There’s no doubt about it, COVID-19 has deepened gender inequalities around the world. You’ll have seen the statistics by now, and perhaps even felt the effects yourself: women’s jobs are estimated to be 1.8 times more vulnerable as a result of the pandemic than men’s, with Black and Hispanic women affected at even higher rates in the United States.
As UN Women reports, there are many complex reasons for this disparity, not least the fact that women disproportionately work in industries that have been hit hard by the pandemic such as hospitality, retail, and the arts. But there’s also another major factor that will be all-too-familiar to working mothers from all economic backgrounds: unpaid labor.
The gender gap in unpaid labor has grown
Research has shown that since the start of the pandemic one in four women have considered quitting their job or reducing their hours compared to one in five men. In couples where both parents work, mothers are more than twice as likely as fathers to be taking on a minimum of 15 hours a week of extra household work than they were already doing before the pandemic—and, women were already doing more unpaid household work and care before the pandemic hit.
In February 2020, the International Labour Organization reported that most unpaid care work in the world is performed by women, with 606 million working-age women engaged in unpaid care work full-time, compared to 41 million men. As a major report on the impact of COVID-19 on gender equality explains, “the demands of [unpaid care] have grown substantially during the pandemic. Women are on the front lines here; they do an average of 75 percent of the world’s total unpaid-care work, including childcare, caring for the elderly, cooking, and cleaning.”
When you recognize your life in the unpaid labor statistics
Like many other working mothers, I read these statistics with dismay, and felt a certain amount of shame and confusion as I recognized my own story in the global narrative that was unfolding in real-time around me.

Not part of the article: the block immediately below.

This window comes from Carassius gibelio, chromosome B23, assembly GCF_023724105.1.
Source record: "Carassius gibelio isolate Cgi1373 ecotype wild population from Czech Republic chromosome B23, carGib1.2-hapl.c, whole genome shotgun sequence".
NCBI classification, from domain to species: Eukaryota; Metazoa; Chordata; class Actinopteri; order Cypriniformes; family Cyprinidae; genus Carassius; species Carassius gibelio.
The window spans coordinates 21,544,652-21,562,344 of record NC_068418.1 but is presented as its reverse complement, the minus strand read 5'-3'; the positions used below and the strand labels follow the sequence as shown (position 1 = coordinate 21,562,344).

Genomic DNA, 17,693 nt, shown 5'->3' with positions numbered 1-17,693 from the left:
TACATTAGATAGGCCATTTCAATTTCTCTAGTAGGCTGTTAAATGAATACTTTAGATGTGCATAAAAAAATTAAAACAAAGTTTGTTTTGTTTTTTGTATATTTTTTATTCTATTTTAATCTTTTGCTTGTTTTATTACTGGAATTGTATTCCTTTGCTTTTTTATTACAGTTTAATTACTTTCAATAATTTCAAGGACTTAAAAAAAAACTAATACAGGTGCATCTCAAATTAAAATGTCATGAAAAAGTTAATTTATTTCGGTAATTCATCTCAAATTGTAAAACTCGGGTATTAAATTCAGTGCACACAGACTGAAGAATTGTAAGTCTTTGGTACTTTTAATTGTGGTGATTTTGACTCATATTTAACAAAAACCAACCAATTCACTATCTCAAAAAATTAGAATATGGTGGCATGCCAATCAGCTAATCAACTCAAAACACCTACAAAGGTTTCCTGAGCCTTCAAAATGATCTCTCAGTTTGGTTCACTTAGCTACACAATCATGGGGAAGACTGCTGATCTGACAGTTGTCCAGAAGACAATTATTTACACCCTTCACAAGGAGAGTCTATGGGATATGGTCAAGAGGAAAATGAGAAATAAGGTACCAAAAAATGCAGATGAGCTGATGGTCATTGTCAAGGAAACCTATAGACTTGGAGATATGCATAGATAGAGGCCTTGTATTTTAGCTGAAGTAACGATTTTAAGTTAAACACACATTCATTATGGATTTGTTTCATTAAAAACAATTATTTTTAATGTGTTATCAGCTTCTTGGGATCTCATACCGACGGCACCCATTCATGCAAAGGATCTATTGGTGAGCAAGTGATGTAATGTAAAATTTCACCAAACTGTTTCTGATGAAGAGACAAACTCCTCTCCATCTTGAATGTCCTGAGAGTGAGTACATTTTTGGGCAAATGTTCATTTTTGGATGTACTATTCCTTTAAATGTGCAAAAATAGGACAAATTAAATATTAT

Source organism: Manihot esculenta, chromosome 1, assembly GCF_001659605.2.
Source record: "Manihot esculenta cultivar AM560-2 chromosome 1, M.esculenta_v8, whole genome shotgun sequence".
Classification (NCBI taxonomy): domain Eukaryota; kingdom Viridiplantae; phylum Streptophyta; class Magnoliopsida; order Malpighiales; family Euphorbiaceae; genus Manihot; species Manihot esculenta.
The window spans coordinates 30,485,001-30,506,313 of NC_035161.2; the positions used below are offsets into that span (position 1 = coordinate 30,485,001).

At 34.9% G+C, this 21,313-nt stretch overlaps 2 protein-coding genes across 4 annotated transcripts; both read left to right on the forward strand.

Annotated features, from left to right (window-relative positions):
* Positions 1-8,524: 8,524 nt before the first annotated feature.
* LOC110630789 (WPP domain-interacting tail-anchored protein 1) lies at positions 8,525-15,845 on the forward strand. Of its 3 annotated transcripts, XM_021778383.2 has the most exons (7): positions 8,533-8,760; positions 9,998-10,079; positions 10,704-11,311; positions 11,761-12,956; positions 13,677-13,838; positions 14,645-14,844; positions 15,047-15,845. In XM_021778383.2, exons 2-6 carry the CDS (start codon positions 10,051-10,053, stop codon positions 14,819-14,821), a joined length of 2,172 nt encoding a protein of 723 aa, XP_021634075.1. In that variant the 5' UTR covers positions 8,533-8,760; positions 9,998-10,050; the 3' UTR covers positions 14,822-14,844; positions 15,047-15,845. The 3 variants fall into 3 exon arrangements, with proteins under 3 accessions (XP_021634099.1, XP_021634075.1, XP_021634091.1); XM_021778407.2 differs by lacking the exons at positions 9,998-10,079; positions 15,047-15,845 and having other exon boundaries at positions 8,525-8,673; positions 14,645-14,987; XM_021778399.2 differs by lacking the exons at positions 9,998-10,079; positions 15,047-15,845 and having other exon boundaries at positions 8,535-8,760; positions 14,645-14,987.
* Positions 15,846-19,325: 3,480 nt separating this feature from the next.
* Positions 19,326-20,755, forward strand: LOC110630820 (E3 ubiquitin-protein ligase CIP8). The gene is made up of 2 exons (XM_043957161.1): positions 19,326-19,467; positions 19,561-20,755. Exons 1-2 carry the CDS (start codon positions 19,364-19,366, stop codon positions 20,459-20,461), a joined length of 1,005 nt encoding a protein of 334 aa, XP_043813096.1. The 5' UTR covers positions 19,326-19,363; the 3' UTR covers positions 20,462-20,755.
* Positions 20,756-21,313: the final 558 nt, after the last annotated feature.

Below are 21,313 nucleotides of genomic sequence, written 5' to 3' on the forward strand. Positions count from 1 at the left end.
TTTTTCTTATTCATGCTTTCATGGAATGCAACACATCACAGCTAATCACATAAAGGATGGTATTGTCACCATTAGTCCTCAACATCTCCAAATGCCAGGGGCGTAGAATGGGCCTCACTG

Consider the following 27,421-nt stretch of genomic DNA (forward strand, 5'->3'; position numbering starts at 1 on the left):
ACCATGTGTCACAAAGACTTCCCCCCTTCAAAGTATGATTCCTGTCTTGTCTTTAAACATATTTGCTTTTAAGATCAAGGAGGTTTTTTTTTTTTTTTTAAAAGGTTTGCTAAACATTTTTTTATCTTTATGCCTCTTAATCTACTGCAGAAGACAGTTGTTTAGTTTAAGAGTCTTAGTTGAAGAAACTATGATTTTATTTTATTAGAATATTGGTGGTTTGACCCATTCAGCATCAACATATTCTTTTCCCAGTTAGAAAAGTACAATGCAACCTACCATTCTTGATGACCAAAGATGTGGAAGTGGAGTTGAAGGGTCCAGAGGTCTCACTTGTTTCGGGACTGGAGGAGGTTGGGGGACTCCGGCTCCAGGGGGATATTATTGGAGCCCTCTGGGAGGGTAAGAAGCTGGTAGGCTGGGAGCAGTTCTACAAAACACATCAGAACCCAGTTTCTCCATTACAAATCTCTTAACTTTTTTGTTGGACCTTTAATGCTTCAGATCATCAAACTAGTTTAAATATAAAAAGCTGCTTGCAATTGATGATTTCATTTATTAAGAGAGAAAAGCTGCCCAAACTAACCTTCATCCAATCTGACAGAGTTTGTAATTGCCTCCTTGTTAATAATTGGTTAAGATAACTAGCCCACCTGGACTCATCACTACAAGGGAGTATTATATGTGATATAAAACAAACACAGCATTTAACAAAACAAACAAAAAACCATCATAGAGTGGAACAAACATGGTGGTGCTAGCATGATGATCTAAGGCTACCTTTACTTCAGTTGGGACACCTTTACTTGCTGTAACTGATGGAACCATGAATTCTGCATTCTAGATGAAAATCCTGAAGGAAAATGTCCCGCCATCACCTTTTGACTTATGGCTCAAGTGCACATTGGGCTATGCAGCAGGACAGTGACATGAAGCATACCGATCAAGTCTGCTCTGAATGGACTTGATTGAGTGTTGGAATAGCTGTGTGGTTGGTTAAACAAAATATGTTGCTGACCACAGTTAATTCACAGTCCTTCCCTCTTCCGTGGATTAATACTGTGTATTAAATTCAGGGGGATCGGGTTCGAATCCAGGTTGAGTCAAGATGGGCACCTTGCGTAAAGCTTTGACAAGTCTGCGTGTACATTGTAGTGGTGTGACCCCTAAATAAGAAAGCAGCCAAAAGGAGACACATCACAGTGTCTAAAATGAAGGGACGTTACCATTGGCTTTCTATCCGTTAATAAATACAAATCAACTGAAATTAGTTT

When I quit my full-time job four years ago, I felt ready to embrace the freedom and flexibility of freelance work. I imagined I’d shape my working hours around my children, and achieve some kind of magical work-life balance. After five years of being the primary–sometimes sole–earner for our family, I was ready to pass the baton on to my husband and take a supporting role for a while. My goal was to earn enough money to help us pay the monthly bills that my husband’s paycheck didn’t quite cover, and to keep my career gently moving forwards while I had our second child, so that I wouldn’t develop too much of a career gap.
I imagined I’d shape my working hours around my children, and achieve some kind of magical work-life balance.
I soon learned, though, that even as a feminist with the most well-meaning of partners, it’s incredibly hard to maintain boundaries around “flexible” work—and this was before the added stresses of a pandemic and lockdowns. I could just about manage to keep moving my career forward while also being the main caregiver to the children and shouldering most of the household work when schools and daycares were open and babysitters and family were on hand to help back before COVID-19 (remember those golden days, back when many of us had some kind of “village” in place?).
The pandemic ripped that reality to shreds for so many women. How often in the past year have women wished they could just say “Sorry honey, I’m legally obligated to work right now–it’s your turn to watch the kids/do the meal-planning/drop round your dad’s medication/do the laundry…”? I know I have, and I haven’t even had to deal with the additional burdens Women of Color and single mothers have been dealing with.